Measuring wireless backhaul performance on XT8


New Around Here
I have just setup my ASUS XT8 system. I have the router in my basement and a node on the next floor up. Everything appears to be working fine and performance is good.

I am using wireless backhaul to connect the two nodes. My question is, how can I specifically measure the performance of the backhaul connection? The web interface to the router tells me that the node connection quality is "Great". Well, that's Great!, but what does it mean in real performance numbers? The manual says the LED will be white when the connection is strong. Hmm, maybe it is, maybe not. It looks kind of pink to me.

The node has two hardwired ethernet clients--a Tivo and a 4K Apple TV. I used Speedtest on the Apple TV and it does support my internet bandwidth of 100 mbits/second. But I want to verify that the backhaul handles higher bandwidths.

I have used iperf3 running a client on my iPad Pro, and a server on my Mac mini to measure wireless speeds around the house. The Mac mini is hardwired ethernet directly to the XT8 router in the basement. With the iPad next to the basement router, I get about 700 mbits/second. With the iPad upstairs next to the node, I get similar results.

However, how do I know that the iPad is connected to the node, rather than to the basement router? I think it is, but can I verify this somehow?

I have also though of taking my wife's iMac upstairs and connecting it to the node via ethernet. Then I know the connection and can test using iperf3.

Any built-in tools I haven't found to do this? Or other clever suggestions?


Occasional Visitor
iPerf3 is really good and if you really want to know how the wireless backhaul is performing you should test in both directions. For even better results, I would physically connect the devices used for the iPerf3 test to determine the maximum performance of the backhaul and rule out any performance loss caused by wireless connections to the specific AP.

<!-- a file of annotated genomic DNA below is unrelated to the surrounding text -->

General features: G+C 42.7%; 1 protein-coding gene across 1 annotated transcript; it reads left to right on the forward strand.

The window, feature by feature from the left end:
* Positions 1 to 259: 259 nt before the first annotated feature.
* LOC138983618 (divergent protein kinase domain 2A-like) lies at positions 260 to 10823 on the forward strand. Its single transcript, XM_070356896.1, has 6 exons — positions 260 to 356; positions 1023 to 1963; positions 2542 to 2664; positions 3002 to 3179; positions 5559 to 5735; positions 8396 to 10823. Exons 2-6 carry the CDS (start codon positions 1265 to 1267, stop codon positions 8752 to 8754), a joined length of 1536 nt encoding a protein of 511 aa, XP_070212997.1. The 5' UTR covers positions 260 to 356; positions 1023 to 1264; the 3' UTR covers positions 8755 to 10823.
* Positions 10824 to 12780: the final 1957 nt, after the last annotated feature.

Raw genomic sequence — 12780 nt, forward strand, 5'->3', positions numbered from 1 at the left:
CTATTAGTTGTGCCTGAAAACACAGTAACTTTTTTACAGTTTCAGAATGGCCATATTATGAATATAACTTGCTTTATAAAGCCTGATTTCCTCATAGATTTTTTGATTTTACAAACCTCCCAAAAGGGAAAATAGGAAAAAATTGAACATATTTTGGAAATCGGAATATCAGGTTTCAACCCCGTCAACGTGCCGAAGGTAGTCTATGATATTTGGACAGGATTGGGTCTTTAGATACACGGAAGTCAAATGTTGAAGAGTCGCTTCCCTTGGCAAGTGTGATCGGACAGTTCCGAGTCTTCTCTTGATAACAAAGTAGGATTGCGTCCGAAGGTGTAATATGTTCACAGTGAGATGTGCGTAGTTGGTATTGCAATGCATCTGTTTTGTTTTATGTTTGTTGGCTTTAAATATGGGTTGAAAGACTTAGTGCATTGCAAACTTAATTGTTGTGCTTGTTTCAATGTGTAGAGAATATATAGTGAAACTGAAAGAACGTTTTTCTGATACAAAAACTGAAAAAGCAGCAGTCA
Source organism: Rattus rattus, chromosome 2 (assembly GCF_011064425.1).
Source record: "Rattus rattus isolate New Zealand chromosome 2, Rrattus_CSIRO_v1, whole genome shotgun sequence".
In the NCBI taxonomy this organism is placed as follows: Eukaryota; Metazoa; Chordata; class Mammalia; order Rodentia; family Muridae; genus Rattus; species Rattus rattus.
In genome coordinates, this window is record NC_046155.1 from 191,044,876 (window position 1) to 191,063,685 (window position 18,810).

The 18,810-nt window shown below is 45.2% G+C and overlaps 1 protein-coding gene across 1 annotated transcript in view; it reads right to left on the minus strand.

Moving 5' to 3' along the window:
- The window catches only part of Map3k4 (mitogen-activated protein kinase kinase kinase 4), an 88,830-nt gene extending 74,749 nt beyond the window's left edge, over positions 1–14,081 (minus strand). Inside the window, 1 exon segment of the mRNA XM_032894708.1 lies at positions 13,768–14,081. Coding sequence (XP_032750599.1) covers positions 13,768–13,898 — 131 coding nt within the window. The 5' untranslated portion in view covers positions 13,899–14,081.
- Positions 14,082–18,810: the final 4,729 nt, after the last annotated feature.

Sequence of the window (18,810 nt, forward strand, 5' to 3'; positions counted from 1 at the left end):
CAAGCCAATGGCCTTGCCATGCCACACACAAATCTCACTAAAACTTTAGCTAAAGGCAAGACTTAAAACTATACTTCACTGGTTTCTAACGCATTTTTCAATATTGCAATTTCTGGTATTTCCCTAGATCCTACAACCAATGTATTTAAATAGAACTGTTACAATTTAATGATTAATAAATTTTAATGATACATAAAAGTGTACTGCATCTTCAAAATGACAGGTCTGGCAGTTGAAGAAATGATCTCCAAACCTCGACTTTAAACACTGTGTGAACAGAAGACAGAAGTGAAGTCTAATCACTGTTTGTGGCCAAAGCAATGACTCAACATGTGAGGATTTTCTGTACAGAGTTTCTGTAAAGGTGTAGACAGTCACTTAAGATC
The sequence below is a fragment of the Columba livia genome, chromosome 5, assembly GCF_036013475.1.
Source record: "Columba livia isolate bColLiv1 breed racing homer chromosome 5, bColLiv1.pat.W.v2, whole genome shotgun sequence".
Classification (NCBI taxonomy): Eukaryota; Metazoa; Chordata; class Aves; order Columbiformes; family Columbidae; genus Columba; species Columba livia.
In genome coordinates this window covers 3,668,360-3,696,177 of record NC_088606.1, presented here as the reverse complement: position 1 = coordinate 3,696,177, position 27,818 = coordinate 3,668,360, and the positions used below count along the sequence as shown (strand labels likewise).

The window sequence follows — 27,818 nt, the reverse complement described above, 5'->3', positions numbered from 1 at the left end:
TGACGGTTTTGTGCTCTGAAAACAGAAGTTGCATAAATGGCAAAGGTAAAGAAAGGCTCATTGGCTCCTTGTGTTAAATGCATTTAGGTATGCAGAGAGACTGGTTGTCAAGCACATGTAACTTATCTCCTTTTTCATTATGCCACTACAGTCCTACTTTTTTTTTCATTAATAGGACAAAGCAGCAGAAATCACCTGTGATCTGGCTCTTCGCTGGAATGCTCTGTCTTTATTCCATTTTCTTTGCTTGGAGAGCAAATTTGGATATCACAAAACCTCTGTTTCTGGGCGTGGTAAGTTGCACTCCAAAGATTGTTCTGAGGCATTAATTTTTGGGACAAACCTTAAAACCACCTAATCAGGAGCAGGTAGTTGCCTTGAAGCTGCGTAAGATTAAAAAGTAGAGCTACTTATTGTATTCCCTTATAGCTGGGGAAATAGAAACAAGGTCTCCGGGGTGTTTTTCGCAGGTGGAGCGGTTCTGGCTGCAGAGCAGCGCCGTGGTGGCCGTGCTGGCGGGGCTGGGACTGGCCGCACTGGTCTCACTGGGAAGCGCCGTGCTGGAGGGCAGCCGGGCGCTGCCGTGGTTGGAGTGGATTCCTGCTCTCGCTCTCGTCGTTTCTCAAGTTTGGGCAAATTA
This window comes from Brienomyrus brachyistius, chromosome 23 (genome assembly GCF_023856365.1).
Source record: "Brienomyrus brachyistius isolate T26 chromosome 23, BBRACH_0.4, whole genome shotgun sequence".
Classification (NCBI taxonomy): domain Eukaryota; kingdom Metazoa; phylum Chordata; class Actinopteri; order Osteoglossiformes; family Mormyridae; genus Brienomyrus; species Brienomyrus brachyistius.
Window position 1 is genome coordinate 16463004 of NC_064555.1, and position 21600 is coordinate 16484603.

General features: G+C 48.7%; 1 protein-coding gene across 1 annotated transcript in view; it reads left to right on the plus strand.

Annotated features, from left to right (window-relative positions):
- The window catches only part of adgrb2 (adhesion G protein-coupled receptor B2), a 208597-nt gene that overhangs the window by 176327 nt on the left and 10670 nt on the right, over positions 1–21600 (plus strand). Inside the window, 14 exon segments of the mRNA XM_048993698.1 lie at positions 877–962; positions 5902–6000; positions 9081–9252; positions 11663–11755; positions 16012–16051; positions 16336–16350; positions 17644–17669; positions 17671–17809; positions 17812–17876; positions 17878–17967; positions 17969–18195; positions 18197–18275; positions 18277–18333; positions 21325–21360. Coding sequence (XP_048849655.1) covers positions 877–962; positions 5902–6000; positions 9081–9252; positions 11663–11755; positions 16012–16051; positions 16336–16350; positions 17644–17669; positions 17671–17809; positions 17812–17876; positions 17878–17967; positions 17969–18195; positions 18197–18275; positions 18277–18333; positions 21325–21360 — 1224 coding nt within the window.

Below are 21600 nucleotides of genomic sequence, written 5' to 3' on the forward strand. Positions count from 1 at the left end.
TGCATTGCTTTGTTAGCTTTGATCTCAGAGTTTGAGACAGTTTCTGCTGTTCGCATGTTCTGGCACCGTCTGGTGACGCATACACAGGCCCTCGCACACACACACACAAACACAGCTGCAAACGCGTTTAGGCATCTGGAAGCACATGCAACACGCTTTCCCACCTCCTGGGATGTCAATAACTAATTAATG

As for how to tell whether your IPAD is connected to the main router or node, just go back to the AiMesh settings and the client option should already be selected. On the right side of the page, it will show all of the clients, either by name or the name will be the MAC address of the device.

The selected router/node is the one with the blue verticle bar to the left of the topology icon. Just click on the other node and check it's client list to see what is connected there.

On the client list you also have the option to bind a device to a specfic node by clicking on the chain icon; very helpful when testing.


Part of the Furniture
The easiest way (for me) to tell what node a client is connected to is to just use the Asus Router smartphone app. The "Devices" tab on the bottom of the app brings up a page that lists all your clients according to the node to which they're connected. Easy for me, since I usually have my phone in my pocket, instead of having to go back to my desktop and bring up the web admin GUI to find out. Your considerations may be different, of course *smile*.


New Around Here
Thanks for the tips. I have done more testing and have some results.

My router node is connected to my cable modem via ethernet. I have an M1 Mac mini running Monterey connected via ethernet to the router node. This Mac is running the iperf3 server.

The second node is about 20 feet away, one floor above the router node, separated by just the floor/ceiling between the two floors.

I used an 2019 iPad Pro 12.9 running iperf3 in client mode for wireless testing in various parts of the house.The iPad has wireless AC.

I also have a 2017 Core i5 iMac with Big Sur running iperf3 in client mode that I used for ethernet testing.

For wired performance, I connected both the server and the iMac client to the router node via 1GB ethernet. The result was 940 Mbits/second.